Analysis Bulls

Analyzing the Chicago Bulls Struggling Offensive Performance

The Chicago Bulls have dropped six of their last 10 games, and have been outscored in nine consecutive fourth quarters. The offensive woes of late are becoming a cause for concern in Chicago.

The Chicago Bulls have struggled to gain consistency on the offensive side of the ball as to date this season, and are seeing their solid start escape them as a result. The Bulls have been out scored in each of their last nine fourth quarters, including Tuesday night when they dropped a game to the Minnesota Timberwolves that they led by 21 at one point in the first half.

The Bulls now sit at 13-11, in sixth place in the Eastern Conference standings just past the first quarter mark of the 2016-2017 NBA season, due in large part to their inability to score. The Bulls rank 23rd in the NBA in points per game with 102.6 per game. The defense is the only saving grace for the Bulls at this point, ranked 5th in the NBA, allowing an average of just 99.8 points per game.

What’s the deal with the struggling Bulls offense? The offense is largely one dimensional, as their perimeter scoring ranks among the worst in basketball, while their mid-range offense is just slightly¬† better. They rely on working in the paint, and getting to the free-throw line far too often.

Bulls shooters have attempted 603 free-throws to date, ranking third in the league in terms of their success rate at the charity stripe, sitting at 80 percent to date.

The Bulls perimeter offense is so bad right now that it ranks dead last in the NBA in three point field goals (144), three point field goal attempts (469) and three point field goal percentage (.307).

The mid-range offense is not much more efficient though, ranking 23rd in the NBA with a 47 percent field goal percentage from inside the three point arc, and are shooting 44 percent as a team overall, good for only 23rd in the league. The offense currently ranks in the bottom third in the NBA in every major scoring category outside of their stellar free-throw field goal percentage.

In fact the only other offensive statistic that they rank better than the bottom third in the league in is offensive rebounding. The Bulls are averaging 13.4 offensive rebounds per game, ranking them second in the NBA in that category. Robin Lopez, Jimmy Butler and Taj Gibson have led the way for the Bulls in the offensive rebounding category through the first 24 games of the season.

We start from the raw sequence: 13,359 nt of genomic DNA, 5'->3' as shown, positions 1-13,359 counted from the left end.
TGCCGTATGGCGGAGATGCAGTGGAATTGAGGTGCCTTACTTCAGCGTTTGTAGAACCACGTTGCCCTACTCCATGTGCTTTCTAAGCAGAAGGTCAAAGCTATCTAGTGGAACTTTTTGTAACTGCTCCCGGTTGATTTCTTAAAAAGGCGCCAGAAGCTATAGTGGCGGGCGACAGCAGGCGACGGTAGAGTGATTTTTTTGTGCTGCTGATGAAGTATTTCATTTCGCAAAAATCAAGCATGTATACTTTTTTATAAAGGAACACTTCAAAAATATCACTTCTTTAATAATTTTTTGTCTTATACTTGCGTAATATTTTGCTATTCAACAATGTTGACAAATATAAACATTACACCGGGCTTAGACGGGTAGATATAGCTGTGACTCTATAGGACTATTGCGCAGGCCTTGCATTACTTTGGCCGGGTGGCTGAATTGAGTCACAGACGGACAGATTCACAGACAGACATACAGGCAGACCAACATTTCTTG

Only Jimmy Butler (25.7), Dwyane Wade (19.9) and Taj Gibson (12.0) are currently averaging more that 10 points per game, so the offense is struggling to find some help for the big scorers. Shot selection has a big role in the offensive inefficiency thus far.

For example, Jimmy Butler, the Bulls leading scorer is shooting about 58 percent on field goal attempts in the 3-10 feet range, with those shots only accounting for 14 percent of his field goal attempts. In contrast 22 percent of his shots have been from 16 feet or beyond, with his field goal percentage on those shots taking a nose dive all the way down to just a pedestrian 43 percent.

Obviously Jimmy Butler is the least of the Bulls offensive concerns, averaging 25 plus points per game to go along with four assists per game. At the same time, if Butler was attempting to drive to the basket more frequently to take advantage of his nearly 55 percent field goal percentage on field goal attempts within the 0-16 foot range, as well as his 89 percent free-throw percentage, I’d have to imagine that his points per game and field goal percentage would see a sizeable boost.

A better example of some particularly poor shooting selection for the Bulls would be Nikola Mirotic. Niko is shooting 52 percent from inside the three point arc, yet he has still taken roughly 60 percent of his shots from beyond the three point line, converting only 28 percent of his attempts. Niko’s three point field goal percentage drops even lower to 21 percent when he shoots from the corner, which we all know that he loves to do.

Coupled with the poor shot selection,¬† and poor field goal efficiency as a result, the Bulls rank 25th in the NBA in assists. Geez, lets see, we have poor ball movement, poor vision, poor shot selection and poor field goal efficiency as the results of those contributing factors. It’s no surprise that the Bulls are residing in the lower third of the league in scoring when you breakdown the numbers.

Can the Bulls improve their offensive efficiency and scoring ability with the current roster? I beleive so, there’s no reason why Jimmy Butler can’t drive to the hoop more frequently where he has great success scoring and/or getting to the fee-throw line and converting. There’s no reason why Niko can’t refrain from heaving triples from the corner where he is awful, and focus on shooting from the wings where he is more efficient. There’s no reason why Taj Gibson who is having a great season can’t get more looks at the basket either.

The short of it all is that Bulls Head Coach Fred Hoiberg needs to take a few hours and play around with some efficiency numbers and advanced statistics, and realize that his game plan is not putting his talent in line to succeed offensively, and make some changes to get guys where they need to be when they are attempting to score.




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